In November 2011, Innovage2 prepared and filed a Medicaid application on behalf of Plaintiff as her authorized representative. [Id. at ¶¶ 16–21]. Plaintiff alleges that prior to receiving Medicaid benefits she spent all of her cash assets, with her only asset being a one-half interest in the residence—an exempt homestead under state and federal law. [Id. at ¶¶ 23–25]. Further, that she was not required to sell her residence under Medicaid laws or regulations, and that it was Innovage's responsibility to report her residence and the Trust on her Medicaid application. [Id. at ¶¶ 26–27].

Nevertheless, Plaintiff contends her residence and the Trust would not have affected her eligibility for Medicaid, even if properly reported in November 2011. [Id. at ¶ 28]. Ultimately, Plaintiff sold her residence and informed Jefferson County of the sale on multiple occasions. [Id. at ¶¶ 32–34].

On July 16, 2014, Leanne Gardner of the Colorado Department of Health Care Policy and Financing ("CDHCPF") informed John Kadingo that Plaintiff received an overpayment of $98,703.52 in Medicaid benefits, and that the CDHCPF sought only to recover that overpayment. [Id. at ¶ 35]. Plaintiff alleges that Ms. Gardner never mentioned a "transfer without fair consideration." [Id. ]. Then, on or about July 25, 2014, the Jefferson County Department of Human Services ("JCDHS") sent Plaintiff a notice (the "July 2014 notice") that she was "over resourced;" however, according to Plaintiff, the notice was deficient as it cited an incorrect regulation and was sent directly to Innovage who did not forward it to Ms. Kadingo. [Id. at ¶¶ 37–39]. The JCDHS informed Ms. Kadingo's attorney that they could not send an additional notice, as they can only send notices to one address. [Id. at ¶ 40].

An Administrative Law Judge ("ALJ") conducted a hearing on the July 2014 notice, on July 17, 2015 and again on August 10, 2015 via telephone. [Id. at ¶ 41; # 51–1 at 4]. Following the hearings, the ALJ concluded that the July 2014 notice was defective; however, the ALJ considered the merits of Plaintiff's case on the theory of transfer without fair consideration rather than over-resourced. [Id. at ¶ 42]. The ALJ concluded that there was a transfer without fair consideration in the amount of $87,000 based solely on his review of past, not future, expenditures from the Trust. [Id. at ¶ 46]. Ultimately, the ALJ issued Plaintiff a future disqualification of benefits penalty rather than a past disqualification that Plaintiff alleges is required by federal and state law. [Id. at ¶ 47; # 47–4 at 1 (the ALJ imposed a fourteen-month disqualification period to begin upon entry of the Final Agency Decision) ].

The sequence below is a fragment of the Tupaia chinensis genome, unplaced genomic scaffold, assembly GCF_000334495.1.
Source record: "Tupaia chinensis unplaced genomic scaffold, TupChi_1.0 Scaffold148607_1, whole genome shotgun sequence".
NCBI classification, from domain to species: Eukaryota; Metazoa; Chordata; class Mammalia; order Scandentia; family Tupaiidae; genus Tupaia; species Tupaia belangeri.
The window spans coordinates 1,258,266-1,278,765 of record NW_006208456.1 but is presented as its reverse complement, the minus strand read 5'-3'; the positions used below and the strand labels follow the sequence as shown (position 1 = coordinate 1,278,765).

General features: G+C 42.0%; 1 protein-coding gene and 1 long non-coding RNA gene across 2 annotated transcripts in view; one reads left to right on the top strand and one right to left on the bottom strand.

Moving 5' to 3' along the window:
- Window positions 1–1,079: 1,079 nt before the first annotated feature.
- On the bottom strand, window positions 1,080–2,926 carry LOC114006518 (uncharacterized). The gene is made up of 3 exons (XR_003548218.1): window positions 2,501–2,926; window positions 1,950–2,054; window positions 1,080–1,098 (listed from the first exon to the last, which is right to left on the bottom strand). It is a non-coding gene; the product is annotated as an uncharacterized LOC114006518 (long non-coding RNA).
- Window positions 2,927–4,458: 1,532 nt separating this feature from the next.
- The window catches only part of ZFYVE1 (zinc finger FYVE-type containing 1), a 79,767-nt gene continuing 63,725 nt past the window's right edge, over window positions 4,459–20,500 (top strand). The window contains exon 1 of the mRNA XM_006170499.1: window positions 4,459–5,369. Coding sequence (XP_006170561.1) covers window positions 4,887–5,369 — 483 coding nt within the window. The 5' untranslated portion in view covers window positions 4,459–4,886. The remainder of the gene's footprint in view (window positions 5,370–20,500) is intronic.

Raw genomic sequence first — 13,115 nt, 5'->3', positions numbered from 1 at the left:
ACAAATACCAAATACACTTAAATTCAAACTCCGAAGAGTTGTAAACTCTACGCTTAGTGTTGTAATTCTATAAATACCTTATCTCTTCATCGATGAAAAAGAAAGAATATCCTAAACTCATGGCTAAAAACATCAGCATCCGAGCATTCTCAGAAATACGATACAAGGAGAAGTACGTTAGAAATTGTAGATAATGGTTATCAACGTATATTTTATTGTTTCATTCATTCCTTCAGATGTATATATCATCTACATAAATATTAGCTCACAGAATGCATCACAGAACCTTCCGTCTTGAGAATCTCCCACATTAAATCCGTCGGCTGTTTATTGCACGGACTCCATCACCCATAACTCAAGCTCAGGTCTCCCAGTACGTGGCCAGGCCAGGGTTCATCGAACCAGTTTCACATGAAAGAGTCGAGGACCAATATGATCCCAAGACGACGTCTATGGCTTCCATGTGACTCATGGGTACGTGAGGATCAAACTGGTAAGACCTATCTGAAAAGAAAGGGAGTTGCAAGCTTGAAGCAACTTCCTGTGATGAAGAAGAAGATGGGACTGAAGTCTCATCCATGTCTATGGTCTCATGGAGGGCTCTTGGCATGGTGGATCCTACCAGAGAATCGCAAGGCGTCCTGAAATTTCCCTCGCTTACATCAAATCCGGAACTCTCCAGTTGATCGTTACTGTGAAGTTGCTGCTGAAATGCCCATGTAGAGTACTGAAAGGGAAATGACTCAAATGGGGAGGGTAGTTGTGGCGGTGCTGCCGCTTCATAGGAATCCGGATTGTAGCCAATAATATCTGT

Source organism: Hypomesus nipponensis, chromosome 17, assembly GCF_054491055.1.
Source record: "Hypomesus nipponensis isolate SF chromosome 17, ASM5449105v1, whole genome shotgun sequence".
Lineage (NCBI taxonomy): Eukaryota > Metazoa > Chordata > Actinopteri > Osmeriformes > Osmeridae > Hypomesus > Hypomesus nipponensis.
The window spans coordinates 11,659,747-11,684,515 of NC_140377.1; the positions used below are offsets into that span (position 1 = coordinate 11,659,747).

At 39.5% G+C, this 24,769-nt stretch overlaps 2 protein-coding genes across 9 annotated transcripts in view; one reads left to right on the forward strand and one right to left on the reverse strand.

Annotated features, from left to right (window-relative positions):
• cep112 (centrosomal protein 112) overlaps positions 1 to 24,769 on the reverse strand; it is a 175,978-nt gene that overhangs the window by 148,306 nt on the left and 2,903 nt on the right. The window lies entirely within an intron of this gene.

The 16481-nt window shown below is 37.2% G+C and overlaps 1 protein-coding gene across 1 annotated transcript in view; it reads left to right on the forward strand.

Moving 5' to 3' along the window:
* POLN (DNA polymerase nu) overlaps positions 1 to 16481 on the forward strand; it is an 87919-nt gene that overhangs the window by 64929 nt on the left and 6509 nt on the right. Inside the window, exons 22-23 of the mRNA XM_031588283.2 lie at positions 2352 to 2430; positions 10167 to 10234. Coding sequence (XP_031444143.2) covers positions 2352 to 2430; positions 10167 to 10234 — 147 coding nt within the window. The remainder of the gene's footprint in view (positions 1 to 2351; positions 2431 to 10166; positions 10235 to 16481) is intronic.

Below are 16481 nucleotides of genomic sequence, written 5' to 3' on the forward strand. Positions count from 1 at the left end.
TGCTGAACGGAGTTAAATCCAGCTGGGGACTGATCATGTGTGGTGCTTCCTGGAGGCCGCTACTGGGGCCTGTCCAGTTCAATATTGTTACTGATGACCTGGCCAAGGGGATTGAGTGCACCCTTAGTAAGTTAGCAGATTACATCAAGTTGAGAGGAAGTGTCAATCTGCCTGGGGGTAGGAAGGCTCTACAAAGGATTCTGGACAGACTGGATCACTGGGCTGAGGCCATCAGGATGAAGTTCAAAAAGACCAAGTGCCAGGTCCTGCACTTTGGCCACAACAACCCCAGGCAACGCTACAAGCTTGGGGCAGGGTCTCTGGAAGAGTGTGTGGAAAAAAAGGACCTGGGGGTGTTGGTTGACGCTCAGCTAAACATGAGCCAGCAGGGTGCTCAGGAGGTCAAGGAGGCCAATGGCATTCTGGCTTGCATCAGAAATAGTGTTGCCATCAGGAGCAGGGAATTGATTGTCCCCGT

Plaintiff alleges that this hearing violated her due process rights. [Id. at ¶ 43]. First, the hearing was fundamentally unfair, as Plaintiff did not receive proper advance notice of the basis for the alleged overpayment. [Id. at ¶ 44]. Next, Plaintiff alleges that the ALJ applied the wrong standard of proof in the case and improperly shifted the burden of proof on Plaintiff rather than the JCDHS. [Id. at ¶ 45]. In addition, Plaintiff did not have the opportunity to contest the penalty methodology used by the ALJ, because "issues of state and federal law are beyond the jurisdictional authority of the [ALJs] in Colorado." [Id. at ¶ 47]. Plaintiff filed a motion for an extension of time to appeal the ALJ's decision on September 8, 2015, which the Office of Appeals of CDHCPF denied. [Id. at ¶ 48]. Thus, the CDHCPF issued a Final Agency Decision on October 30, 2015, affirming the ALJ's decision and imposing the fourteenth-month disqualification period as of the date of its order. See [# 47–4 at 3].